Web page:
Me and my Guardian: ‘When I first met my wife, our shared love of the paper broke the ice’

·12 min read
<span>Photograph: Linda Nylind/The Guardian</span>
Photograph: Linda Nylind/The Guardian

I first began reading the Guardian when I was 15 or 16 in Coventry where I grew up. Throughout my time at college in Glasgow, the day began with a trip to the newsagent in the train station to pick up my copy of the Guardian for the morning and evening commute. In Cardiff during graduate studies, an hour in morning was spent with the Guardian in the university library (I was too cheap to buy my own copy!). When I moved to Canada in 1987, I realised how awful the papers in North America were. Anyone who visits me from the UK is instructed to bring back the Guardian, and especially the Saturday Guardian with all bits intact.

It had been a challenge in Canada with only the Guardian weekly edition print version available by subscription. So when the online version was launched, it was a godsend. My mornings still start with the Guardian. The paper has been an integral part of my life for 45 years (but I still struggle with the Quick crossword).
Balwantray Chauhan, 61, Nova Scotia, Canada

I started reading The Guardian because I had serious doubts about the press in my country. I had read The New York Times and The Washington Post for some time, but I didn’t feel comfortable with them, especially when they started their signing-in policies.

I remember I was surprised by your online site look-and-feel, it was so fresh and clean and readable. As I continued to read, I was amazed not only by the quality of the information but also by your sense of humor and your sense of community and responsibility. I couldn’t believe that such a wonderful site was open to the public, and that you were so careful with your advertising; I am very grateful for your free site, because at the time I couldn’t afford a subscription. I need to express my gratitude to you, for the way you kept us informed with the latest developments about Covid. Because of you, I started taking precautions earlier (the local press and government are perpetually lagging), and I was able to advise my family and friends, I can’t help but thinking that you kept my family safe, with your work.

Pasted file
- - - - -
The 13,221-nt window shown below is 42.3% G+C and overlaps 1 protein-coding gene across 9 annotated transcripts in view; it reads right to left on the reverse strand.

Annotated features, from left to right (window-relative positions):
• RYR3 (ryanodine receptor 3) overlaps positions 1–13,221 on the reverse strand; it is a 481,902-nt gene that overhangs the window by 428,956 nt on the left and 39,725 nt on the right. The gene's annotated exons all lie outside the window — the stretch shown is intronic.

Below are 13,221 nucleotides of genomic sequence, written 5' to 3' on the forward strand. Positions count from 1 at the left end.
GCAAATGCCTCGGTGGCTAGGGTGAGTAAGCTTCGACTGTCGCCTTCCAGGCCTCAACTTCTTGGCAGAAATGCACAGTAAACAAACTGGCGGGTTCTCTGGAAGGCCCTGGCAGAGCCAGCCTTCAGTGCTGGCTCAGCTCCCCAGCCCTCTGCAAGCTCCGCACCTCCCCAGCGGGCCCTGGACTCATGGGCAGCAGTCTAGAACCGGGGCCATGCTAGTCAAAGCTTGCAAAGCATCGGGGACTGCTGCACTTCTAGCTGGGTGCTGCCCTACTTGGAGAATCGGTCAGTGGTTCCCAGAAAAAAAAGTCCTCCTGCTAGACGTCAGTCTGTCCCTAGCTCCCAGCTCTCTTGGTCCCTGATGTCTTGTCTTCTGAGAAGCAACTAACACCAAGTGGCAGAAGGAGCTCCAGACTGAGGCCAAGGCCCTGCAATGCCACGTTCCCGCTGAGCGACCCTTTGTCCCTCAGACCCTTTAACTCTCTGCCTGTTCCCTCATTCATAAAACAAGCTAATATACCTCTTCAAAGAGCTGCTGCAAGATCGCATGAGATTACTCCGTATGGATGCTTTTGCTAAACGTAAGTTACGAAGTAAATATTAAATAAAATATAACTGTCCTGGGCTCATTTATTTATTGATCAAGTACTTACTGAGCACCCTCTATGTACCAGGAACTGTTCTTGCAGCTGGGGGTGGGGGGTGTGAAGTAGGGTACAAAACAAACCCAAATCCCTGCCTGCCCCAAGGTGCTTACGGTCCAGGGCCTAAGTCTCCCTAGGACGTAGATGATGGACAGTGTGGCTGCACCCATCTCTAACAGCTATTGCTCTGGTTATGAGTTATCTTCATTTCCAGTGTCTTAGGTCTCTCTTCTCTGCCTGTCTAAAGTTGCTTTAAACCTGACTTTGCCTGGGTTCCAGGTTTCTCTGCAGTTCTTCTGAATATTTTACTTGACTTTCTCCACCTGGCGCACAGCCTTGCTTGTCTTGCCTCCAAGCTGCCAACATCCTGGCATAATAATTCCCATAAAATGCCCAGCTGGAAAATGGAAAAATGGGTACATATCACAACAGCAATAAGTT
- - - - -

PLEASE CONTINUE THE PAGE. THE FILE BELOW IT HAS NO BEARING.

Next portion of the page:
Please, stay safe. Please, don’t give up. Please, go on speaking for those who can’t.
Haydeé, Ciudad de México, México

I took out a digital subscription to the Guardian in July 2020. Had been a regular reader online for a few years and having enjoyed all those brilliantly written pieces from the likes of Owen Jones, John Crace, Marina Hyde just to name a few of your fantastic journalists I felt I should support the Guardian even though I didn’t have to as anyone can view your articles for free.

Most of the other papers are behind a pay wall, I think it’s great that the Guardian isn’t and only asks for what people can afford if they can’t afford the premium subscription. For me £11.99 per month is tremendous value for money
Luke Morrison, 36, Essex, UK